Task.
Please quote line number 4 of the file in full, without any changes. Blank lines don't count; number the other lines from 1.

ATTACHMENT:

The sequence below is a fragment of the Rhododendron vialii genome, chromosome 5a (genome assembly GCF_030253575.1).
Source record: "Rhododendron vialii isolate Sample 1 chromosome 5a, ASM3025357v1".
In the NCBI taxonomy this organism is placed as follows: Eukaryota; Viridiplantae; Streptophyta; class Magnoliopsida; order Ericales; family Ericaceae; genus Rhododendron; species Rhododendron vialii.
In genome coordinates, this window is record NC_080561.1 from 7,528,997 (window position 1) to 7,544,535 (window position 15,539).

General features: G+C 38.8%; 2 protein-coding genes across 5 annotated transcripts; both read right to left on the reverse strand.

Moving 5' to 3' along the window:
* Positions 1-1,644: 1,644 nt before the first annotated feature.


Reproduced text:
In genome coordinates, this window is record NC_080561.1 from 7,528,997 (window position 1) to 7,544,535 (window position 15,539).